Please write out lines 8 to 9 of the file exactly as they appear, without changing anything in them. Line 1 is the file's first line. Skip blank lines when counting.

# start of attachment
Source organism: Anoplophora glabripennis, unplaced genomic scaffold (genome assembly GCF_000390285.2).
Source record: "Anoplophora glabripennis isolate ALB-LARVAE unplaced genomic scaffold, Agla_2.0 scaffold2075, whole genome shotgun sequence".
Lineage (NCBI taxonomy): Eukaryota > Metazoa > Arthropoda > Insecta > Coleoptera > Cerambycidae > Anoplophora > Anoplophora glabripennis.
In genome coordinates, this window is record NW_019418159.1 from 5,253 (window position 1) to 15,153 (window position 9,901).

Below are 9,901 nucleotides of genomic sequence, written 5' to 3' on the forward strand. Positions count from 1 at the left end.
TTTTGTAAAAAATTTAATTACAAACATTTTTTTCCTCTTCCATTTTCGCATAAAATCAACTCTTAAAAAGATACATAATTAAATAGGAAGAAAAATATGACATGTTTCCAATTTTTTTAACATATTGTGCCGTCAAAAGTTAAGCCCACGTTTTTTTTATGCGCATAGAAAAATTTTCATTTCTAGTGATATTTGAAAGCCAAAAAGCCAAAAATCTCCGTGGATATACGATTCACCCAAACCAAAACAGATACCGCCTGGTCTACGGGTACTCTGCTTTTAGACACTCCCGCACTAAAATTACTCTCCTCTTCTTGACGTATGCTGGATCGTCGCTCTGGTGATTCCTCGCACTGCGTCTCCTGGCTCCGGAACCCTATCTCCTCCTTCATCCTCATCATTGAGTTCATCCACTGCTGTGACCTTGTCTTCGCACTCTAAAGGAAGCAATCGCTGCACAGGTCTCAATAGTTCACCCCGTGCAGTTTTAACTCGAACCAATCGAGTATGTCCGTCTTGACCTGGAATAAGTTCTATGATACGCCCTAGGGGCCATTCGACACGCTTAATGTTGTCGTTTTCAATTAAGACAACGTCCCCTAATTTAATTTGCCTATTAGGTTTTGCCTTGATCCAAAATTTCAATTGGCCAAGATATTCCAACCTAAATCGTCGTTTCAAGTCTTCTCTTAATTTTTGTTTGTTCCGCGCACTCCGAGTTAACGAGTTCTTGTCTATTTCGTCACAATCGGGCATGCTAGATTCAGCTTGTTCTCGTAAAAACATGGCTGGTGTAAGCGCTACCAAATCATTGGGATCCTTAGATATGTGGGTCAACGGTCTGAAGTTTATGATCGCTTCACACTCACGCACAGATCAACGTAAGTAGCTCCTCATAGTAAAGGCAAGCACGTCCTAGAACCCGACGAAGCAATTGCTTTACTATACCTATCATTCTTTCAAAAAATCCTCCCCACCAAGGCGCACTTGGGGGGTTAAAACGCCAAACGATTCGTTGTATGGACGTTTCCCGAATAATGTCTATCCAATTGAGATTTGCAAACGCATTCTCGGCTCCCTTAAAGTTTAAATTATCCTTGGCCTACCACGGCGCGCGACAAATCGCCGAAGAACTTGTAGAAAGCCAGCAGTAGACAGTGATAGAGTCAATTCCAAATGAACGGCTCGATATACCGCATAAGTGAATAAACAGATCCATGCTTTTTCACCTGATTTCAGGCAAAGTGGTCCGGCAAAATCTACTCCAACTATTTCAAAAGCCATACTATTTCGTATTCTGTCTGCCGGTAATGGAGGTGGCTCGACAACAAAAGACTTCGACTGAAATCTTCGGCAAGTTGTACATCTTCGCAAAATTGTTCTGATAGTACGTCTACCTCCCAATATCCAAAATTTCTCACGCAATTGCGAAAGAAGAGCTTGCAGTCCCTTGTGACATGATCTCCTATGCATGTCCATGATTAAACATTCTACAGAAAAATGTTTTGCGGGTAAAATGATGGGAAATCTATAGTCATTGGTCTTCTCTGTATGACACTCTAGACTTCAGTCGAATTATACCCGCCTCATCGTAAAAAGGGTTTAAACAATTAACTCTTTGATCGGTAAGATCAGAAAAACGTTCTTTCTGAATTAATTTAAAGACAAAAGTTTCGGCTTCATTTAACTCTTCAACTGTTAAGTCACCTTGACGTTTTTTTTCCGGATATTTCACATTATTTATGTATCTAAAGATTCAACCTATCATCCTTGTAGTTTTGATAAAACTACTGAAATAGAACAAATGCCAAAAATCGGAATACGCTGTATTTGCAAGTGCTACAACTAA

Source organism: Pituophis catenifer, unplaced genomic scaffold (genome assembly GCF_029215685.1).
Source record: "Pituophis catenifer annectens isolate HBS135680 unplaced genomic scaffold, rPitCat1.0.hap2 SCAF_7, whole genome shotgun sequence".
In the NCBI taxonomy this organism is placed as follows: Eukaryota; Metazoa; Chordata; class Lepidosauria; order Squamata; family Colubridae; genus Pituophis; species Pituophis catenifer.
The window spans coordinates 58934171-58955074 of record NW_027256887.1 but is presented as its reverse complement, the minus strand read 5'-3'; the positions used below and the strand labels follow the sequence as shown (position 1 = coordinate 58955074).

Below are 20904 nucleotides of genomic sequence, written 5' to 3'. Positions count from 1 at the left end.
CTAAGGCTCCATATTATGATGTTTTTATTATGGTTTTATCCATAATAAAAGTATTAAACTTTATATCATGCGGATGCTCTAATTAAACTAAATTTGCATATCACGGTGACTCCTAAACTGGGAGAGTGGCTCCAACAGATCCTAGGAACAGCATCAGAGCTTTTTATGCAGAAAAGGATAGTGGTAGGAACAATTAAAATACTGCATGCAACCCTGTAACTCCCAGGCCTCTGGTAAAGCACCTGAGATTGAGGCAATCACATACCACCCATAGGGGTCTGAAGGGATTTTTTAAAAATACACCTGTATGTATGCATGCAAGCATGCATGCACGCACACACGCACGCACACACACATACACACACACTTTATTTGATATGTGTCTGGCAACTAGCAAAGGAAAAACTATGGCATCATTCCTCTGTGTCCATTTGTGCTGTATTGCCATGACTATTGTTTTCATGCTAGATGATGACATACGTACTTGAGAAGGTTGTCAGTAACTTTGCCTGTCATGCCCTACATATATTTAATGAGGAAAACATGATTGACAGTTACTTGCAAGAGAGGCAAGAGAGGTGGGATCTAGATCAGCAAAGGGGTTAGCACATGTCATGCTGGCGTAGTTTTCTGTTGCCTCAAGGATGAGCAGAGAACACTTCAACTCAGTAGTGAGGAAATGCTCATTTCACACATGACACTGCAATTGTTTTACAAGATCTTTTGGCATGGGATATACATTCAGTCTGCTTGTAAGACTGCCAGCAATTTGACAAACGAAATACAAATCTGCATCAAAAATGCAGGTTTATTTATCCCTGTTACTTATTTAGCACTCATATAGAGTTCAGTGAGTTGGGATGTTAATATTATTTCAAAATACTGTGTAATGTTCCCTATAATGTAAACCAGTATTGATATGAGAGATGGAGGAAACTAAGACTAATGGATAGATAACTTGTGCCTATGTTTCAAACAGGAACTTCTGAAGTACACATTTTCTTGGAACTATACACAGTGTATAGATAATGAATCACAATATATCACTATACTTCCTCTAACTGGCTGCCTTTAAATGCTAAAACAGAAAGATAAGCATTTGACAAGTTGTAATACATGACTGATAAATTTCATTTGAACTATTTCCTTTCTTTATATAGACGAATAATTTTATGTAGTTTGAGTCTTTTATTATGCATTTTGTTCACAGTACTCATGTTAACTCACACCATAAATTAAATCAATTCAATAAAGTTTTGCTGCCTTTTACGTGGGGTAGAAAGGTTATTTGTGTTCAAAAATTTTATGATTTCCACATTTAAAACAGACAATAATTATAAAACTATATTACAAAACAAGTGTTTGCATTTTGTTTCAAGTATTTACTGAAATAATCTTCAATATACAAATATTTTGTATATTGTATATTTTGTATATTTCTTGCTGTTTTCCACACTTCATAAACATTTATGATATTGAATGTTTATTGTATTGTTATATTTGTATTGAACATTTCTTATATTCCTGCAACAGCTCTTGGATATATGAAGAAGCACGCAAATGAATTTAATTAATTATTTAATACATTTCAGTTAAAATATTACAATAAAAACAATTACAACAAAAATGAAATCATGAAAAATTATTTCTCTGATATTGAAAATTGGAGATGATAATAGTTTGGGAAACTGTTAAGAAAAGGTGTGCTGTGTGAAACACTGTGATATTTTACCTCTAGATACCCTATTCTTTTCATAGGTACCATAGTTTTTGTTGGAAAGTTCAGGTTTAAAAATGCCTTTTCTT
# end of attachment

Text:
Source record: "Pituophis catenifer annectens isolate HBS135680 unplaced genomic scaffold, rPitCat1.0.hap2 SCAF_7, whole genome shotgun sequence".
In the NCBI taxonomy this organism is placed as follows: Eukaryota; Metazoa; Chordata; class Lepidosauria; order Squamata; family Colubridae; genus Pituophis; species Pituophis catenifer.